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Think Greater Than You Feel

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Disclaimer: I am not a brain or brain rewiring expert. I am simply sharing my personal journey and my personal understanding as it makes sense to me.

Think Greater Than You Feel

Through this brain retraining process, a phrase I’ve heard more than once is to Think greater than you feel

I’ve read this in one or two of Dr. Joe Dispenza’s books. I’ve heard Annie Hopper (DNRS) say it. It is part of the brain rewiring process. 

Our brains are plastic. We can make change, but it requires us knowing how. Actually, we make change all the time–through living. Brain retraining, however, is about creating intentional change. The program I started with is DNRS. While I have never explored other brain retraining programs, I know there are several out there.

A Process

What I love about the process of brain retraining is the views and perspectives on health that put me in the driver’s seat. It’s the fact that I can get control back of my personal vehicle. Learning about the brain-body connection and the fact that we can make change is beyond fascinating.

I still don’t completely understand neuroplasticity. I’m a visual learner and I can’t see what’s actually going on in my brain. But I love those ah-ha moments when my understanding is increased. Bit by bit. Step by step.

One of the bigger struggles I’ve had through this journey is the idea of thinking greater than I feel. The reason I’m working on rewiring my brain is TO BE better than I’ve been feeling. When I’m in a somethin-somethin state of mind or being, this thinking greater than I feel can be a concept bigger than my brain wants to wrap itself around. Let’s face it, when I’m in a funk, my comfort is in wallowing around in that funk. That’s my habit.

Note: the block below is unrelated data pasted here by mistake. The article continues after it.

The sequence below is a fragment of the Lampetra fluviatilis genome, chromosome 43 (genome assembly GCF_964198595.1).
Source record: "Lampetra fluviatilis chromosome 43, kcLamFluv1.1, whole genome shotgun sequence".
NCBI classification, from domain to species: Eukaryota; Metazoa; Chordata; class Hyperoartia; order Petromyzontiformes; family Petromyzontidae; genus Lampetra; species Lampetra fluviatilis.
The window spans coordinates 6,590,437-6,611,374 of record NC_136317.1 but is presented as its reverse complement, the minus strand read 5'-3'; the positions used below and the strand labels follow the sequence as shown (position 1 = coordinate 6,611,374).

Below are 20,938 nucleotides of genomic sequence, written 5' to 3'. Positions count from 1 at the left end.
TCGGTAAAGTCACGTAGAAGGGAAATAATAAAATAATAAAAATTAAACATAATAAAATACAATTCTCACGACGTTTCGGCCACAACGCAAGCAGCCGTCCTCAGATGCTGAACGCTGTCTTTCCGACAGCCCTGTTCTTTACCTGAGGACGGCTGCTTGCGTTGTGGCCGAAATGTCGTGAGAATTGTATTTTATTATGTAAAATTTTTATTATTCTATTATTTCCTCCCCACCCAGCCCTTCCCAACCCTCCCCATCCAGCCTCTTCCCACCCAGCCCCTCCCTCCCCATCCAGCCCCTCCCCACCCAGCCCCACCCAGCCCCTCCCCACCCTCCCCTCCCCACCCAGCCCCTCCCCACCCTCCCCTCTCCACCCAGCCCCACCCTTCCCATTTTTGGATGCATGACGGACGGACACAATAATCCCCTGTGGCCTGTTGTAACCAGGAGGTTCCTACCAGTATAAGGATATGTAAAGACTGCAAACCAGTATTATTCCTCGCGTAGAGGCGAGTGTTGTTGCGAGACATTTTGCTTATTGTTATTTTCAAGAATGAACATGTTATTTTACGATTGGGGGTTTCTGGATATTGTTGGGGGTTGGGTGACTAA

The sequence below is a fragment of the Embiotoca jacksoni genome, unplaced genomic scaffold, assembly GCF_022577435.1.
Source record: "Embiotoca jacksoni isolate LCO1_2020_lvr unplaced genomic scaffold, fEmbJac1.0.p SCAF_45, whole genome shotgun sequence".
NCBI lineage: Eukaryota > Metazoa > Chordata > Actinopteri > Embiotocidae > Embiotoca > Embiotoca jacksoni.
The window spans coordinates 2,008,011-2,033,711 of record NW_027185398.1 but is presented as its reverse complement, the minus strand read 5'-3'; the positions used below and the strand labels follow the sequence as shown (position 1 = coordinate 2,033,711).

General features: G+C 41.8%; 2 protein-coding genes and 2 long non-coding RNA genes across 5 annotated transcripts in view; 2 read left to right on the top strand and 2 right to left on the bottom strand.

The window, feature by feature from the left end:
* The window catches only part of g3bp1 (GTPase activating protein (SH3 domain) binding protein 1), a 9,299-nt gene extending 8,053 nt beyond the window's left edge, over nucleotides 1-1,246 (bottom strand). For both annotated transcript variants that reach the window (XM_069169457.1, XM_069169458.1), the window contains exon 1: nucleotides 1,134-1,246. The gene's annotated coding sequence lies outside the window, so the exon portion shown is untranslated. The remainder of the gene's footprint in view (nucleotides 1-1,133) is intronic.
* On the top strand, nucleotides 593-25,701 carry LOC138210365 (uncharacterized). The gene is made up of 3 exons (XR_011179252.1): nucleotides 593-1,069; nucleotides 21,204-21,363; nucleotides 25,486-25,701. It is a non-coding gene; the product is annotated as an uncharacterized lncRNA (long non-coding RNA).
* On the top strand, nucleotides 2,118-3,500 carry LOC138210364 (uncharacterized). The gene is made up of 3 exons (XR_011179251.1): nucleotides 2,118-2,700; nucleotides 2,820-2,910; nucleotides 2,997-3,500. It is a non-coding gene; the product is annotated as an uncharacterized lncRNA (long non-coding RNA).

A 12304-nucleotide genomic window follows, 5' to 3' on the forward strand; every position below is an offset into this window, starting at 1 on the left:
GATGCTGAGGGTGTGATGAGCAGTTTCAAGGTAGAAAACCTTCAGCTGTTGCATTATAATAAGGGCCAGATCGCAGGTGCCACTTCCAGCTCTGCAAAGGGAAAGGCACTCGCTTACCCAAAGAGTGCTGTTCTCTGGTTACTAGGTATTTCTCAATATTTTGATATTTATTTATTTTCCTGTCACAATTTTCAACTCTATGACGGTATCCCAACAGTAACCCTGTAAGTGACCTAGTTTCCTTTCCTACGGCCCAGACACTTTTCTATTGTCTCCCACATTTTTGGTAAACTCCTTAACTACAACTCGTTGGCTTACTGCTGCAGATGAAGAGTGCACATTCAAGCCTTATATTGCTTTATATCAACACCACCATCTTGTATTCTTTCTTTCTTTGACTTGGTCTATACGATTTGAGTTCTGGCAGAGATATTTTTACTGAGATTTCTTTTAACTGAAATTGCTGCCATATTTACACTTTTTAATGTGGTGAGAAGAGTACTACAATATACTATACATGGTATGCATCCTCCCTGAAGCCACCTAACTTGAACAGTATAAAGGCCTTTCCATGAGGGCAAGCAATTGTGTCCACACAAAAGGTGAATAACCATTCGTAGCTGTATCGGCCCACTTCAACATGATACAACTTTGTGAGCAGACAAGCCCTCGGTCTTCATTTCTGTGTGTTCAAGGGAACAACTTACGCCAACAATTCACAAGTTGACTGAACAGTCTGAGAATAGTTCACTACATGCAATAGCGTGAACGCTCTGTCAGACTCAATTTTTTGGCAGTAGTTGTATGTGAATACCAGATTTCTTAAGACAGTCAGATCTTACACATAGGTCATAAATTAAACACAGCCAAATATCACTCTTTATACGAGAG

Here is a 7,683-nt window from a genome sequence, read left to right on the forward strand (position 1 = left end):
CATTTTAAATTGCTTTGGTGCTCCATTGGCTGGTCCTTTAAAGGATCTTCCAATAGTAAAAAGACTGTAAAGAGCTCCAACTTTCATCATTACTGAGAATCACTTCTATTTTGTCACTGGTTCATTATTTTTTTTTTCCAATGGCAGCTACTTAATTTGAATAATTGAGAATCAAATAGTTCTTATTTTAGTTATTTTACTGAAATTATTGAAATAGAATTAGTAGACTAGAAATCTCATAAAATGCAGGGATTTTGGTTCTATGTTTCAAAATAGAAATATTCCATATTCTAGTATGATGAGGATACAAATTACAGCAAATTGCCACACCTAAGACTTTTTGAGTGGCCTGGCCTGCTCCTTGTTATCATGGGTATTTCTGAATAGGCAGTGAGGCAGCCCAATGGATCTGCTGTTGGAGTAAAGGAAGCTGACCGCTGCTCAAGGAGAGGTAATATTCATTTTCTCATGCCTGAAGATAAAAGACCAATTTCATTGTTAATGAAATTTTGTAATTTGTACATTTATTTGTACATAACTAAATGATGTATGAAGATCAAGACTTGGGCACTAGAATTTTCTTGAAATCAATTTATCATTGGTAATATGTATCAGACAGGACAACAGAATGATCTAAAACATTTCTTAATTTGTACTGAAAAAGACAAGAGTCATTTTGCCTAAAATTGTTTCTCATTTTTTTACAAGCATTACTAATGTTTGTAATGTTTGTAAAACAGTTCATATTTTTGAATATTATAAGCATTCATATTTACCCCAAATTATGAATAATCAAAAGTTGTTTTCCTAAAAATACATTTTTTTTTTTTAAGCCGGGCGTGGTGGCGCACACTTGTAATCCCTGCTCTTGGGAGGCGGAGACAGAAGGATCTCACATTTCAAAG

But it’s that discomfort that comes with a response that our brain isn’t used to (like focusing on gratitude, seeking out silly videos to inspire laughter, or turning up the music and dancing, instead of complaining and focusing on the funk) is what leads to those new connections and that positive change.

It’s not a quick pill! Not by any means. But there is power in the small things. 

One Simple Practice: Remove the But

Recognizing a 3-letter word that I’ve allowed too often has been (and continues to be) great practice for me. Yes, I’m still a work in progress. Who isn’t? Being cognizant of patterns is a huge start for change.

Here’s one of my efforts: To stop before the but and steep in the good.

I had a lovely vacation, but . . . (I had a lovely vacation-period.)

Dinner was delicious, but . . .  (Dinner was delicious-period.)

I feel great, but . . . (I feel great-period)

Today's Practice: Think Greater Than I Feel

It’s a beautiful day. The sun is shining. The sky is blue. Birds are singing. The temperature is perfect. 

With all those amazing reasons to feel grateful I’ve been adding buts into my all-day-long. I’m babying a pain that started a few days ago. And I’ve allowed a lack of motivation to keep my walking shoes from finding their way to my feet. But what happens when I remain in the position that is most comfortable for my issue?– I allow it to prevent me from thinking greater than I feel. I allow my thoughts to remain on the very thing I want to disappear.

I recognize this pain. I recognize it’s onset and I understand it enough that I know what started it and I know it will go away. I now have tools from my year of brain rewiring to quiet this issue. That back pain is definitely not as noisy this go-around as it’s been in the past. And I appreciate this, greatly. 

And yet. . . 

I allowed myself today to put my focus on my less-than state

So, this afternoon, I made a different choice. I put those walking shoes on. I put my earbuds in. And I stepped outside my front door for a fifteen minute walk to enjoy the beautiful day I described just a bit ago.

And, Voila!

I listened to a podcast episode and enjoyed what this day has to offer. I put my focus on the blue sky, on the budding trees, on the green grass, and on the fact that I can breathe in and out. I am grateful for this day. 

I chose to think greater than I was feeling, and now—-I am actually feeling pretty good.